import tkinter as tk
import urllib.request
import base64

# Download the image using urllib
URL = ""

u = urllib.request.urlopen(URL)
raw_data =

b64_data = base64.encodestring(raw_data)

# The string you want to returned is somewhere outside
myText = 'empty'

def getText():
    global myText
    # You can perform check on some condition if you want to
    # If it is okay, then store the value, and exist
    myText = inputBox.get()
    print('User Entered:', myText)

root = tk.Tk()

# Just a simple title
simpleTitle = tk.Label(root)
simpleTitle['text'] = 'Please enter your input here'

# The image (but in the label widget)
image = tk.PhotoImage(data=b64_data)
imageLabel = tk.Label(image=image)

# The entry box widget
inputBox = tk.Entry(root)

# The button widget
button = tk.Button(root, text='Submit', command=getText)


Here is the reference if you want to know more about the Tkinter Entry Widget:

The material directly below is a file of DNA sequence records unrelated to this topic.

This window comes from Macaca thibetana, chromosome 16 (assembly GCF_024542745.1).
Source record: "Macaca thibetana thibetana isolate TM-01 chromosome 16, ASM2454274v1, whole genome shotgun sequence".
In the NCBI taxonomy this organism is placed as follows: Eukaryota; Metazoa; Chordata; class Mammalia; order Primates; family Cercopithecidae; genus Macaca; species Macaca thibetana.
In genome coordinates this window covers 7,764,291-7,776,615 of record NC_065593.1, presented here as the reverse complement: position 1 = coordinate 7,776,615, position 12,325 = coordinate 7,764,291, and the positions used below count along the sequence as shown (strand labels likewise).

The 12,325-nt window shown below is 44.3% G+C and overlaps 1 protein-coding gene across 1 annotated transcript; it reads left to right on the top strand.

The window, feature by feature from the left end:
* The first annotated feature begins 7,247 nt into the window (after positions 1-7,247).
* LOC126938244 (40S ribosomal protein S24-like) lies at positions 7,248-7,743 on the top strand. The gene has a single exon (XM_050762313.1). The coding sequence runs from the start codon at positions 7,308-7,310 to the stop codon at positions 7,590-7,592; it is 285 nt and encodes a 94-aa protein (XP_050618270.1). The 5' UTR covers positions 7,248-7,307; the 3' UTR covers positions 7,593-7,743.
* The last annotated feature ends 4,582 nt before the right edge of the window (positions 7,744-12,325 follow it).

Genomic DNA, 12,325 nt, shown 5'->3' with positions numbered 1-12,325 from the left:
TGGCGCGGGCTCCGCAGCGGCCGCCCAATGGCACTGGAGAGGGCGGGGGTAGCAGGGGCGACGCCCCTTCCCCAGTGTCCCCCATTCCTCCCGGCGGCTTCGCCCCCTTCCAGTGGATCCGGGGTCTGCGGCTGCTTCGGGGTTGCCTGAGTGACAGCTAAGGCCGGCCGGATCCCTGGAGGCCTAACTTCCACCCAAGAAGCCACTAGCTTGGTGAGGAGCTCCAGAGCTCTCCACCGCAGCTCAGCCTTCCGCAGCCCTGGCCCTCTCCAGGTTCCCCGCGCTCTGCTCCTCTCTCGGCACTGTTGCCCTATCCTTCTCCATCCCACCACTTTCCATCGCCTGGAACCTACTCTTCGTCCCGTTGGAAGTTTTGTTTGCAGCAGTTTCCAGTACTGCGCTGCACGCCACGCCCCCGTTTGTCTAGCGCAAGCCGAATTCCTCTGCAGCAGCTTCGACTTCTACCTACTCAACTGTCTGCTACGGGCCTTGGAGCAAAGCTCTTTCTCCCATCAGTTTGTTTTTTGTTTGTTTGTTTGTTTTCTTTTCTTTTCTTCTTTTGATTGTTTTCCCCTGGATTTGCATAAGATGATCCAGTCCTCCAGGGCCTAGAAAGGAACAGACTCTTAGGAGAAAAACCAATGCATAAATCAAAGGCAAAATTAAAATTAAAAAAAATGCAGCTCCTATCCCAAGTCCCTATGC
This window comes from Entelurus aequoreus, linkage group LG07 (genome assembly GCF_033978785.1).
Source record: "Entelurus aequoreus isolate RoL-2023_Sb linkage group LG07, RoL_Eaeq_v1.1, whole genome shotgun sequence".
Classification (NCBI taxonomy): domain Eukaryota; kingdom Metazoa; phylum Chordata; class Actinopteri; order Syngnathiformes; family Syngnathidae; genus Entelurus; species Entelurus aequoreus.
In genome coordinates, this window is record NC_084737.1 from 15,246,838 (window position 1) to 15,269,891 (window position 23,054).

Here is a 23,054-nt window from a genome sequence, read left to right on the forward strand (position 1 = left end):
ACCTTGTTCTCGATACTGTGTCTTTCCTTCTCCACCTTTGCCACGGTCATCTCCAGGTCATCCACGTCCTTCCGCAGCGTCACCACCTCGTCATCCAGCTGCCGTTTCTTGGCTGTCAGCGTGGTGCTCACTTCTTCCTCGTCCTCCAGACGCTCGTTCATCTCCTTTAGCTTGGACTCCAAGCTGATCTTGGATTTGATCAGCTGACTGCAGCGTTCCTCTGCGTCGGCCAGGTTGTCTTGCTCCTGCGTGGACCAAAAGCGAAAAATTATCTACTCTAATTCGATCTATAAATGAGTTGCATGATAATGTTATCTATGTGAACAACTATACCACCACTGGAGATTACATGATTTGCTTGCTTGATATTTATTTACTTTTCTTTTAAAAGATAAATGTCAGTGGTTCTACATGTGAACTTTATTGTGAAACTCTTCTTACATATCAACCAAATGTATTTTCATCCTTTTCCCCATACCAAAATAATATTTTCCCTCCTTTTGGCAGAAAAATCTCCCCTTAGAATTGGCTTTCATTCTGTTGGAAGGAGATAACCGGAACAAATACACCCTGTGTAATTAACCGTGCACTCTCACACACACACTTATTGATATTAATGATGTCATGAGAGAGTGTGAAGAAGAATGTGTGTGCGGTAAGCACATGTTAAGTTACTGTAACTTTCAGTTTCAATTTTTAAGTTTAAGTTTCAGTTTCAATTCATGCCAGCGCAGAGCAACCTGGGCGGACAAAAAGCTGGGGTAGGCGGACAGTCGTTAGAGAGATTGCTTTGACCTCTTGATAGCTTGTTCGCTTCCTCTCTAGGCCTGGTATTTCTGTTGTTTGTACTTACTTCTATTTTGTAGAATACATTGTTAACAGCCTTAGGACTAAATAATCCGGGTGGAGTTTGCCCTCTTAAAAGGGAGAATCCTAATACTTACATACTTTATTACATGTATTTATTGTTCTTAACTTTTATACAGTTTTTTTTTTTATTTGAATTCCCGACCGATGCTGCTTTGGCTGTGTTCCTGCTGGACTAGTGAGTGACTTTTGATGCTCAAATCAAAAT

Reference on how to get the image: Stackoverflow Question

Friday, May 11, 2012

Python: Rock, Paper, Scissor Game Source Code

I implemented a simple game of rock, paper, scissors game in python as a after school project. The game itself is really simple, not that I need to. But I pay a quick visit to wiki's page, and read through it. The original program has a long list of if statement, but as I was thinking through it, it comes to me quickly, that you actually does not need to have that many control statement, just three is enough. Since there is only three possible outcome.

The logic goes like this:
  1. If you and the computer's outcome (choice) is the same, then you are tie. Regardless of what kind of choice you or your computer made. A tie is a tie.
  2. Then there is 3 possible ways you can win. 
    1. You are Rock, computer is Scissors
    2. You are Paper, computer is Rock
    3. You are Scissors, computer is Paper
  3. If you didn't tie, and you didn't win, your only option is to lose the game. 
You can easily put a while (myResponse is not 'quit') loop, and have this game goes on forever. Below is the source code for the game. I found out I win quite often... for what ever reason.

# Hunter College CSCI133 Python Project
# Rock Paper Scissors Game Source code in Python